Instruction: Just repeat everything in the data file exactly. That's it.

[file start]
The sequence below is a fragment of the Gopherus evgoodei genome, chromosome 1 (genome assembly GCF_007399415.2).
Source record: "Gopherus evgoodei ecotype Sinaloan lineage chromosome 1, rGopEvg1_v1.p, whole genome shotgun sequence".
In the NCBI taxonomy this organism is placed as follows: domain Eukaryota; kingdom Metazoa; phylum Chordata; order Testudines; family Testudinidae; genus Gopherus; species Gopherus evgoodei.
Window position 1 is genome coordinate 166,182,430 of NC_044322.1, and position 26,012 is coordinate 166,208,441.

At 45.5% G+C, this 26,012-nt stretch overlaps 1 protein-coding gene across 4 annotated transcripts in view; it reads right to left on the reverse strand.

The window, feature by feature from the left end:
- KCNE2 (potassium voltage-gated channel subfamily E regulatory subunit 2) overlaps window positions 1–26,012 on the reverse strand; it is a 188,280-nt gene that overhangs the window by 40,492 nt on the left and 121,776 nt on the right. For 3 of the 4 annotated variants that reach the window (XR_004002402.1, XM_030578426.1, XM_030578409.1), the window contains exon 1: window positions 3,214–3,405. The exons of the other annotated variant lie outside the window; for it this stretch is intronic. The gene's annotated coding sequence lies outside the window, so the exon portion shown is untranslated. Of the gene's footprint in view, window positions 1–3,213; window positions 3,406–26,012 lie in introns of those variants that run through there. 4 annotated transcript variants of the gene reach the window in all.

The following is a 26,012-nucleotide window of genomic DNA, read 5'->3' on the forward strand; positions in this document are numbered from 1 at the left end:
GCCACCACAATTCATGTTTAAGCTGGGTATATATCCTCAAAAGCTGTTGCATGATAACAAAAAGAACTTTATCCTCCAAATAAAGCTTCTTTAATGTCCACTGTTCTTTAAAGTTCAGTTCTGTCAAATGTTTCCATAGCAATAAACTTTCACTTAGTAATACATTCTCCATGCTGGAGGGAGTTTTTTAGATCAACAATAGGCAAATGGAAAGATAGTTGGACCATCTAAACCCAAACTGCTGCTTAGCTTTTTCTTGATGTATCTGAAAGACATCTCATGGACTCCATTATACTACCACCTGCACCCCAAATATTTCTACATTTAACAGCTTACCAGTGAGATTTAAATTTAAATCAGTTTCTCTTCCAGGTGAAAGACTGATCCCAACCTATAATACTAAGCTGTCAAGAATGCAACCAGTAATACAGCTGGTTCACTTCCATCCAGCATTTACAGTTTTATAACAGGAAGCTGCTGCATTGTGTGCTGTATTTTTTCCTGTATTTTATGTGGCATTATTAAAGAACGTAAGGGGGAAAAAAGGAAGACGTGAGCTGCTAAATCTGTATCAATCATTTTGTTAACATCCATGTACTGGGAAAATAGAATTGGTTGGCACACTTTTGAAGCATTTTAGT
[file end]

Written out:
The sequence below is a fragment of the Gopherus evgoodei genome, chromosome 1 (genome assembly GCF_007399415.2).
Source record: "Gopherus evgoodei ecotype Sinaloan lineage chromosome 1, rGopEvg1_v1.p, whole genome shotgun sequence".
In the NCBI taxonomy this organism is placed as follows: domain Eukaryota; kingdom Metazoa; phylum Chordata; order Testudines; family Testudinidae; genus Gopherus; species Gopherus evgoodei.
Window position 1 is genome coordinate 166,182,430 of NC_044322.1, and position 26,012 is coordinate 166,208,441.

At 45.5% G+C, this 26,012-nt stretch overlaps 1 protein-coding gene across 4 annotated transcripts in view; it reads right to left on the reverse strand.

The window, feature by feature from the left end:
- KCNE2 (potassium voltage-gated channel subfamily E regulatory subunit 2) overlaps window positions 1–26,012 on the reverse strand; it is a 188,280-nt gene that overhangs the window by 40,492 nt on the left and 121,776 nt on the right. For 3 of the 4 annotated variants that reach the window (XR_004002402.1, XM_030578426.1, XM_030578409.1), the window contains exon 1: window positions 3,214–3,405. The exons of the other annotated variant lie outside the window; for it this stretch is intronic. The gene's annotated coding sequence lies outside the window, so the exon portion shown is untranslated. Of the gene's footprint in view, window positions 1–3,213; window positions 3,406–26,012 lie in introns of those variants that run through there. 4 annotated transcript variants of the gene reach the window in all.

The following is a 26,012-nucleotide window of genomic DNA, read 5'->3' on the forward strand; positions in this document are numbered from 1 at the left end:
GCCACCACAATTCATGTTTAAGCTGGGTATATATCCTCAAAAGCTGTTGCATGATAACAAAAAGAACTTTATCCTCCAAATAAAGCTTCTTTAATGTCCACTGTTCTTTAAAGTTCAGTTCTGTCAAATGTTTCCATAGCAATAAACTTTCACTTAGTAATACATTCTCCATGCTGGAGGGAGTTTTTTAGATCAACAATAGGCAAATGGAAAGATAGTTGGACCATCTAAACCCAAACTGCTGCTTAGCTTTTTCTTGATGTATCTGAAAGACATCTCATGGACTCCATTATACTACCACCTGCACCCCAAATATTTCTACATTTAACAGCTTACCAGTGAGATTTAAATTTAAATCAGTTTCTCTTCCAGGTGAAAGACTGATCCCAACCTATAATACTAAGCTGTCAAGAATGCAACCAGTAATACAGCTGGTTCACTTCCATCCAGCATTTACAGTTTTATAACAGGAAGCTGCTGCATTGTGTGCTGTATTTTTTCCTGTATTTTATGTGGCATTATTAAAGAACGTAAGGGGGAAAAAAGGAAGACGTGAGCTGCTAAATCTGTATCAATCATTTTGTTAACATCCATGTACTGGGAAAATAGAATTGGTTGGCACACTTTTGAAGCATTTTAGT